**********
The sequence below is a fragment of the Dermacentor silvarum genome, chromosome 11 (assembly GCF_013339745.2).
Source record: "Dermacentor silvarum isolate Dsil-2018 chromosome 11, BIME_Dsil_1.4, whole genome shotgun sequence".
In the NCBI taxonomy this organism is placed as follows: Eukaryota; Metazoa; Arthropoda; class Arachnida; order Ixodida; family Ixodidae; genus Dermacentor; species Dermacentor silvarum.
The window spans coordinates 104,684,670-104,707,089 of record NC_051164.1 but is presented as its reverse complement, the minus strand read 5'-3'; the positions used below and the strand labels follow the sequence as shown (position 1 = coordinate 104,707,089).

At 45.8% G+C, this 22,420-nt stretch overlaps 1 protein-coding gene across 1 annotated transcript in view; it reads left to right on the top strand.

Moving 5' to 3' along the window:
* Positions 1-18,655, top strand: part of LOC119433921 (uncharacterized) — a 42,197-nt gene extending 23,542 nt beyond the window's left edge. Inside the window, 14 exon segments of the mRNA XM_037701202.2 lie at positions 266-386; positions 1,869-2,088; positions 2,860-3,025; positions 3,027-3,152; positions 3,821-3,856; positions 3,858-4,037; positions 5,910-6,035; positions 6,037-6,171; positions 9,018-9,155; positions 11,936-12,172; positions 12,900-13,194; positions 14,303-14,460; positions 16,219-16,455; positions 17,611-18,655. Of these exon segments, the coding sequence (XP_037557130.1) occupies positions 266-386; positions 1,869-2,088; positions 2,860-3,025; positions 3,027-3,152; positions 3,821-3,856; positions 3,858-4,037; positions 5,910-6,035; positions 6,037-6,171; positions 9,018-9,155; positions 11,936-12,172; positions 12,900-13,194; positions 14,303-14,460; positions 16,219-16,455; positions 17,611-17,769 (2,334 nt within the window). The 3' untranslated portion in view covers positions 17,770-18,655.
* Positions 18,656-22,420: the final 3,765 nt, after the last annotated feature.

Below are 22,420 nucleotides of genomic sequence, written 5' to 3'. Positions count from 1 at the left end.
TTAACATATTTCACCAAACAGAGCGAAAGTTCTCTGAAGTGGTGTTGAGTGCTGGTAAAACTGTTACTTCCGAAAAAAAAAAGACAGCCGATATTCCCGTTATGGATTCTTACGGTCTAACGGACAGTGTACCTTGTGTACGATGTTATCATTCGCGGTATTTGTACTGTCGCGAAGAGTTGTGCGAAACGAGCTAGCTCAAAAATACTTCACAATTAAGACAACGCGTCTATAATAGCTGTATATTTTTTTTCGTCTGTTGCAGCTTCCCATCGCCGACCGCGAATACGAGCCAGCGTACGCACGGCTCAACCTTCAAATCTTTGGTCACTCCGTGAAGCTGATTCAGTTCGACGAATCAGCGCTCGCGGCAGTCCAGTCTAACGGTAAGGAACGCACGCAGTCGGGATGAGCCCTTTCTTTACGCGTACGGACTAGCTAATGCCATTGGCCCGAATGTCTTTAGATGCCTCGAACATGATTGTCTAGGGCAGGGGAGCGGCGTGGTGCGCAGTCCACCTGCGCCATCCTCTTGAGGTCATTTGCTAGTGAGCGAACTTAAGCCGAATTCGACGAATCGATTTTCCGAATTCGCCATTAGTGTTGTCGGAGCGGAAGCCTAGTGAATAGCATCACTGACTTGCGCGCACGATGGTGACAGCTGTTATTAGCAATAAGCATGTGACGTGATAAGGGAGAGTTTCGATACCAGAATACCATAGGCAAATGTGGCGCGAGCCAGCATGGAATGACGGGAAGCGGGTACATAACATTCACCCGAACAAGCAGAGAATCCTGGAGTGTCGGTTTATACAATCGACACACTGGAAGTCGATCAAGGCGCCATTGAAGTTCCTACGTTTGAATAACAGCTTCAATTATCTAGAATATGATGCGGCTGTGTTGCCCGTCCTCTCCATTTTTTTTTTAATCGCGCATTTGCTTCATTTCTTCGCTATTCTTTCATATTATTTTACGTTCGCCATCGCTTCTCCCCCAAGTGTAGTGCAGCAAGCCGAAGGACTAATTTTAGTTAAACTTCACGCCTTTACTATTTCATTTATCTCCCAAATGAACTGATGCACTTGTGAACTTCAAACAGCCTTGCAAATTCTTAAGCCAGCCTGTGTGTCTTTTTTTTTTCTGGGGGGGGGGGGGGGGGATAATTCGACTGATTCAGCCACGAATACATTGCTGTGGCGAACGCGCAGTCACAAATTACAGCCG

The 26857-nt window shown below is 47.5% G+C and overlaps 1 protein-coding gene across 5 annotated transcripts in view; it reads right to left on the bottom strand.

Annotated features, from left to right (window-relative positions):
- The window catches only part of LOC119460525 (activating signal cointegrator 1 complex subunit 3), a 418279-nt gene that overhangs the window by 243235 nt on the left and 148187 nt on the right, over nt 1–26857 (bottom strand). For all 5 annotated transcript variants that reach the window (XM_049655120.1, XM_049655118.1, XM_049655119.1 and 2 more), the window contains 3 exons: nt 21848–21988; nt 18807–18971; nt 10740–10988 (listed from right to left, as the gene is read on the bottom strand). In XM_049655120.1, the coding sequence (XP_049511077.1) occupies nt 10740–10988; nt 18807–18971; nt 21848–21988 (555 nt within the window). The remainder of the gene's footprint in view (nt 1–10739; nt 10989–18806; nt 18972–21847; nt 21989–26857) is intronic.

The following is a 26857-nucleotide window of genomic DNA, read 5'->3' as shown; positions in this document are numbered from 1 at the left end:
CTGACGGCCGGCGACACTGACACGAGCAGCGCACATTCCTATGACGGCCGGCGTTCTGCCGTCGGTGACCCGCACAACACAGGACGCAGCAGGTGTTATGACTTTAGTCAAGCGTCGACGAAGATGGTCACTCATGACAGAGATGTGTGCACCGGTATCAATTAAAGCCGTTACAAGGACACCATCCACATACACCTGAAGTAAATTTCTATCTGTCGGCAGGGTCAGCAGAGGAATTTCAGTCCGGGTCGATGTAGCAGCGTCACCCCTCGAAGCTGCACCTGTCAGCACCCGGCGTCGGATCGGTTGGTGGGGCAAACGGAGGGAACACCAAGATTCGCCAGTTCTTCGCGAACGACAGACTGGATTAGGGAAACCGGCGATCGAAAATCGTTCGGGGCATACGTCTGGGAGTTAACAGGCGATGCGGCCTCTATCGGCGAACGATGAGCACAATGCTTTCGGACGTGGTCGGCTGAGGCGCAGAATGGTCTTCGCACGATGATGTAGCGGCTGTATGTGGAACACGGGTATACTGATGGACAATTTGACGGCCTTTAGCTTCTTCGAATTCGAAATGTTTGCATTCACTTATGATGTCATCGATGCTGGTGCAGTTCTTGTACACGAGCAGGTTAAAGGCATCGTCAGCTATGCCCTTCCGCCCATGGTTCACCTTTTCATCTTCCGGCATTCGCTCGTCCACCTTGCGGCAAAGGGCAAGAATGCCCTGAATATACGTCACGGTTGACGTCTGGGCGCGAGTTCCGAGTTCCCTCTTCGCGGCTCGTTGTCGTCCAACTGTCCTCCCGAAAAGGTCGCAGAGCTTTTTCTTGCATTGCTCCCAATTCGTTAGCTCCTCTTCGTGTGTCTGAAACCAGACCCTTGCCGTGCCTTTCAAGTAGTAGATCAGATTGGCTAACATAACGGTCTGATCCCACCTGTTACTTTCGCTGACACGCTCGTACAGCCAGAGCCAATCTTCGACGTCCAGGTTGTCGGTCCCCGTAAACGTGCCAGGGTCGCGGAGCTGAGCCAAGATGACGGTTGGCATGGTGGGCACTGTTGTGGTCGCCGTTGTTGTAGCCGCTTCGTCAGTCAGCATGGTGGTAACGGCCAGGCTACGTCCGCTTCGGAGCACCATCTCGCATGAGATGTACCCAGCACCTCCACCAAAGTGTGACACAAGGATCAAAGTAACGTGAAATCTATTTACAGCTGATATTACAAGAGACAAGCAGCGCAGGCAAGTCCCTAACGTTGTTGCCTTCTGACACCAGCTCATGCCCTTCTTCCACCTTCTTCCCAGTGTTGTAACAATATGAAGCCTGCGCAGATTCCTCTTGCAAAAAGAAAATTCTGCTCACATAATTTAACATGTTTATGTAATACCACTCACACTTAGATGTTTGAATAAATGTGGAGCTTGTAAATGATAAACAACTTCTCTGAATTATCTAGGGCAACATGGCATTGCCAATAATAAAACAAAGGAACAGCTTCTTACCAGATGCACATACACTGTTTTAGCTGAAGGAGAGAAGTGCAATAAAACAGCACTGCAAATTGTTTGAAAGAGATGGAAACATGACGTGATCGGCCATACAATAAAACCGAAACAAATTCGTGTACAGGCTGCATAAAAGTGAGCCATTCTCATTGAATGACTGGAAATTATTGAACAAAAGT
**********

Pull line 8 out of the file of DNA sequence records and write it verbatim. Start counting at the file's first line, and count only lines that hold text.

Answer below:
* Positions 18,656-22,420: the final 3,765 nt, after the last annotated feature.